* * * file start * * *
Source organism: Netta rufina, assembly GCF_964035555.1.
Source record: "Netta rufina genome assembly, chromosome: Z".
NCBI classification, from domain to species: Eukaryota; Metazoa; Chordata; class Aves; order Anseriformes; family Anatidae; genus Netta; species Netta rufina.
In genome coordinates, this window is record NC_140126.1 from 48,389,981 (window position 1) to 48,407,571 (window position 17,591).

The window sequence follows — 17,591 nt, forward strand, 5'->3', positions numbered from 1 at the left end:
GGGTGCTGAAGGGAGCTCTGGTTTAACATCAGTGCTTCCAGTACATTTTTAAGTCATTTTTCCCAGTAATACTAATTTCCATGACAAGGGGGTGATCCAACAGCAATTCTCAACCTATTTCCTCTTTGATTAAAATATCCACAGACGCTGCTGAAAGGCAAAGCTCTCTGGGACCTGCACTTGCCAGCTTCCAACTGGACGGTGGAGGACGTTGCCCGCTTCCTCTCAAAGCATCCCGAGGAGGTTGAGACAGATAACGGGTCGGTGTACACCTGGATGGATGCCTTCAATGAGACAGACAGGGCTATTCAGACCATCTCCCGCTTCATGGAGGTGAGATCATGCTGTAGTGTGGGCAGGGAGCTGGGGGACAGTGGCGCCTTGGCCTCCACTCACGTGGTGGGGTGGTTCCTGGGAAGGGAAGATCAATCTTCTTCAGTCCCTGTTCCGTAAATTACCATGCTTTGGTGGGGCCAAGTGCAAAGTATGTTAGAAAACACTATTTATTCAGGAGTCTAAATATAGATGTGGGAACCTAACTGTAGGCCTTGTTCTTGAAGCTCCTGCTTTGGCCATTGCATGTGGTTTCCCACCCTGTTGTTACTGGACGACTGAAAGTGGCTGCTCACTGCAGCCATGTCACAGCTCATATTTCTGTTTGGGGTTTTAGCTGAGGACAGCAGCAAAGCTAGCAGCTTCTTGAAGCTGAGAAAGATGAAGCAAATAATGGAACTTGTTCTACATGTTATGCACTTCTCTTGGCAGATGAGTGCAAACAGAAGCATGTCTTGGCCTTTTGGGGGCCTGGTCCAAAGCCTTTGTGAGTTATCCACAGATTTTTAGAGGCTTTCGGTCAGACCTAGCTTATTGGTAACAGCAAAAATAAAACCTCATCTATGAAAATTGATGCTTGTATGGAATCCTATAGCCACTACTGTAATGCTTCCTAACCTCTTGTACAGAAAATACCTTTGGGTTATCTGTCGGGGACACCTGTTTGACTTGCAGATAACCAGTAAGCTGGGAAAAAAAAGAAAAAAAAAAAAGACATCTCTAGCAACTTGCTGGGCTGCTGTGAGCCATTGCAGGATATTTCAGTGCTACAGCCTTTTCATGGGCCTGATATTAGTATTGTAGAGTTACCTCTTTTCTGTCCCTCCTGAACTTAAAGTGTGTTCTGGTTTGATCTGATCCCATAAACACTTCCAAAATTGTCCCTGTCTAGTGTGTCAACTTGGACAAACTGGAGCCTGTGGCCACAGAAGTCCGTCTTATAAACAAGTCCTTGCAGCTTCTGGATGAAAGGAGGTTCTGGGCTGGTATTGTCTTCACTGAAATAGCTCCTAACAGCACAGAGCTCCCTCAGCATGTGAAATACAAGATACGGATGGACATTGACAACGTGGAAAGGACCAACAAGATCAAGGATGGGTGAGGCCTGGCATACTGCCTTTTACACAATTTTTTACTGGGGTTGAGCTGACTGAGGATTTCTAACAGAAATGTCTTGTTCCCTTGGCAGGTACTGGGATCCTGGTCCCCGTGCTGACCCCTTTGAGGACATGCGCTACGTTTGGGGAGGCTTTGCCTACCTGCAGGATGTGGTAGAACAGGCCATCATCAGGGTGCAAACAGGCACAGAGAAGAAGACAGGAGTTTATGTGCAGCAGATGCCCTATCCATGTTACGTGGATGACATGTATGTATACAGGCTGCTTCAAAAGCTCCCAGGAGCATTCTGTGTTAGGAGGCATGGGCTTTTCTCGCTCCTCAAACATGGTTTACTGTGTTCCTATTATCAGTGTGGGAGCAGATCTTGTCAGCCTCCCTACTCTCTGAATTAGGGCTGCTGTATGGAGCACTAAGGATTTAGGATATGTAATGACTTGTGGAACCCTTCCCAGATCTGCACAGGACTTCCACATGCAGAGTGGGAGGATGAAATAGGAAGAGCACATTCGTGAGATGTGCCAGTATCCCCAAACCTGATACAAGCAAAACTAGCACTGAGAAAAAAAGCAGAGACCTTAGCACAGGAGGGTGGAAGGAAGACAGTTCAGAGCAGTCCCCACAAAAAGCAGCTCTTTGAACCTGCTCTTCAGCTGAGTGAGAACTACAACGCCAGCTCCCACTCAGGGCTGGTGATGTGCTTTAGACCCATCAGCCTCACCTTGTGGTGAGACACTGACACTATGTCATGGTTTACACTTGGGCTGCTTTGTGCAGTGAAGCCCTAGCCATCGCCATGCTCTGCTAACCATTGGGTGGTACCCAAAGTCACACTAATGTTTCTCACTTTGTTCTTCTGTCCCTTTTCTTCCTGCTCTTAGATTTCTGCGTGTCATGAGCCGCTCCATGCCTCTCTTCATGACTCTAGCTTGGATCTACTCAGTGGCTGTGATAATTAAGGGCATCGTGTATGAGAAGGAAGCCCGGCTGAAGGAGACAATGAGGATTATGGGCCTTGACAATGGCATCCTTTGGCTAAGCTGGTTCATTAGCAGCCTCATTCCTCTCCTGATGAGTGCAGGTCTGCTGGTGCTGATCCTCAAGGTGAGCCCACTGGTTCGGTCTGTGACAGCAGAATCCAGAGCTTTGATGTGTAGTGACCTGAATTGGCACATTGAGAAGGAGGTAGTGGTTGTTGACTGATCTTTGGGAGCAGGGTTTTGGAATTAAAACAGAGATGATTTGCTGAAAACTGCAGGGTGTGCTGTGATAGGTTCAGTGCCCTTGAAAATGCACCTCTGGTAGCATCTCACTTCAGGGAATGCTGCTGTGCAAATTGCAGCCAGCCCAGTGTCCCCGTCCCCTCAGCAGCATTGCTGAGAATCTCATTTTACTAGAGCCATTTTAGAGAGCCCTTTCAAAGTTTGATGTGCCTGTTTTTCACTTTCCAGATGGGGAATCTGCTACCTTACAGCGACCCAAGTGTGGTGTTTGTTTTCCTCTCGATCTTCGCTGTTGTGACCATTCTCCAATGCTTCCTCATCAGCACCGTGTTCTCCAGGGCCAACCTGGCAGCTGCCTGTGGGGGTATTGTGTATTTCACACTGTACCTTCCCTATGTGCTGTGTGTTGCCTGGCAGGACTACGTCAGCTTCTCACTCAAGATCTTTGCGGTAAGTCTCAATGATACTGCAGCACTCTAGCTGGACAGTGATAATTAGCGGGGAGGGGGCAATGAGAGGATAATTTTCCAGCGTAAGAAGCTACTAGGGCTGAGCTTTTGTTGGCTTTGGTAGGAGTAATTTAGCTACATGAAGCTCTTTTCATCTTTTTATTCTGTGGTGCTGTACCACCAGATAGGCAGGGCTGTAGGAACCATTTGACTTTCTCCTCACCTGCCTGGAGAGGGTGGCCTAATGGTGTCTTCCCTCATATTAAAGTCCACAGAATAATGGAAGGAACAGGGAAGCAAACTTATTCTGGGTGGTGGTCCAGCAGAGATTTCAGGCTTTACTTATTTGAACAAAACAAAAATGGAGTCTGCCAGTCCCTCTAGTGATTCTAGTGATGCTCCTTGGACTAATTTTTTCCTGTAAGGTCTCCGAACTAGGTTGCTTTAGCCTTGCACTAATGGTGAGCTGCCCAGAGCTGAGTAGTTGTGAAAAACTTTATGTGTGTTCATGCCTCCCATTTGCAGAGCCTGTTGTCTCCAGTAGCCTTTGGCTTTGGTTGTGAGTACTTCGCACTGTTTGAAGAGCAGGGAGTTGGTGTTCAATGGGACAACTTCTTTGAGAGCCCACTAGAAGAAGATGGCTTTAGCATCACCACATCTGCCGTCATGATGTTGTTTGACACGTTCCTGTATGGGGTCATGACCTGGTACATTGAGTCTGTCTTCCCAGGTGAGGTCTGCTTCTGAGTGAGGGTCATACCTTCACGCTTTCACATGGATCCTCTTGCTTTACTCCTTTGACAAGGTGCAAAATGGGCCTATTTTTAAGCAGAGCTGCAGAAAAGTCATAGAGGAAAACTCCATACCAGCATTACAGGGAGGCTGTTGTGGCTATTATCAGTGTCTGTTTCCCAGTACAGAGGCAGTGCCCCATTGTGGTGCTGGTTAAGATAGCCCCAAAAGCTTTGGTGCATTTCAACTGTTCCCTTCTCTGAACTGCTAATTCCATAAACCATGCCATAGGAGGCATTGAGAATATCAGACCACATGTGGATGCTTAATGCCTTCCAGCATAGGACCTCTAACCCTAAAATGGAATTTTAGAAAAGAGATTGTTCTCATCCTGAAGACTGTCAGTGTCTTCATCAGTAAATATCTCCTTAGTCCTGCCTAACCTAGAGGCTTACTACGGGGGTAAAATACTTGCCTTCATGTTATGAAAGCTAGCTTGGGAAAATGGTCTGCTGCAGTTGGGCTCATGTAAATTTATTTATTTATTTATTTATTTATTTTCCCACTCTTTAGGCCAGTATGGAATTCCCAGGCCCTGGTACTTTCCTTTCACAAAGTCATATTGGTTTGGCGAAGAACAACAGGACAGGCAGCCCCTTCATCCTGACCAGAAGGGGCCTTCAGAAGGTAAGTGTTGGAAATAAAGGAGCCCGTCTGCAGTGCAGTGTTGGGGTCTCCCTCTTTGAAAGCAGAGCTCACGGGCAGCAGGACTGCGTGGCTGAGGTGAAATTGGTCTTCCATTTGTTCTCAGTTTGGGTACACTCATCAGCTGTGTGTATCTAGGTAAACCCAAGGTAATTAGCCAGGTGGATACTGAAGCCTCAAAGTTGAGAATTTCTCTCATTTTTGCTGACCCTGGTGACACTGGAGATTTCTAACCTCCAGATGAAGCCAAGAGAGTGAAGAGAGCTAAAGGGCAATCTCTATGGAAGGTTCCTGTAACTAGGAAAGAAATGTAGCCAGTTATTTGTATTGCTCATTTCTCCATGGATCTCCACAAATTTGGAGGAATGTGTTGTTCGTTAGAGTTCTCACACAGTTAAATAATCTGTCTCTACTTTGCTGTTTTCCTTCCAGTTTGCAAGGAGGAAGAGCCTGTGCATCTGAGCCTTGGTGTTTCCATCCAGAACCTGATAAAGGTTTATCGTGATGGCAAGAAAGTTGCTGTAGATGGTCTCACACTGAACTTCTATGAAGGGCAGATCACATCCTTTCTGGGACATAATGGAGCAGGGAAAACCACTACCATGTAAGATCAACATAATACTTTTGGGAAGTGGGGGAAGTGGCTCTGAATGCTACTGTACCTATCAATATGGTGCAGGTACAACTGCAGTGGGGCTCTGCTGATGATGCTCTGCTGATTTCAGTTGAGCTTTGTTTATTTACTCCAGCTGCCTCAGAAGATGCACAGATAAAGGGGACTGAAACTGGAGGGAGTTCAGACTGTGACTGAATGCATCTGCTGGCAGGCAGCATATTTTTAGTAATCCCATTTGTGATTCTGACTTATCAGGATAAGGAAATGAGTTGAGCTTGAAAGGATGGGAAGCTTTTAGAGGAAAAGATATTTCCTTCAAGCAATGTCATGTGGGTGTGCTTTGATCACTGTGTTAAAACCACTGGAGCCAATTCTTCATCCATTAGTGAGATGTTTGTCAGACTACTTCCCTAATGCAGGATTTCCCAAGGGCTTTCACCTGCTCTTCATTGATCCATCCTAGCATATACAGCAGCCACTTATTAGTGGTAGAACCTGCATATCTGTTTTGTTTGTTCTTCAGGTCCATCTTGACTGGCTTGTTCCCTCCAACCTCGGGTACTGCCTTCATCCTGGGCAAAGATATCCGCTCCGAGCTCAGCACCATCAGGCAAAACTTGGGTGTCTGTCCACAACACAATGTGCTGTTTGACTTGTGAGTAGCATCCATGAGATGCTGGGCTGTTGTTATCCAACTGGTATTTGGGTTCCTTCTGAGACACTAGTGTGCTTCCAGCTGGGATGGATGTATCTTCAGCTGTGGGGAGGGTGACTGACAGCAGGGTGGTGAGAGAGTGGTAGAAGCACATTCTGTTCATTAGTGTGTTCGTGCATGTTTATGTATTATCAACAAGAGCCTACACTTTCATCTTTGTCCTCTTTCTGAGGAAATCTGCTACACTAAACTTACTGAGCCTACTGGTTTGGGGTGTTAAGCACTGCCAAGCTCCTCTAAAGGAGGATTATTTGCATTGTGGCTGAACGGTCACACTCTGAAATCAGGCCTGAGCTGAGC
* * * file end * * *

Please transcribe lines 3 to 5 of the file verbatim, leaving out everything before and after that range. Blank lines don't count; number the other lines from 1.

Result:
NCBI classification, from domain to species: Eukaryota; Metazoa; Chordata; class Aves; order Anseriformes; family Anatidae; genus Netta; species Netta rufina.
In genome coordinates, this window is record NC_140126.1 from 48,389,981 (window position 1) to 48,407,571 (window position 17,591).

The window sequence follows — 17,591 nt, forward strand, 5'->3', positions numbered from 1 at the left end: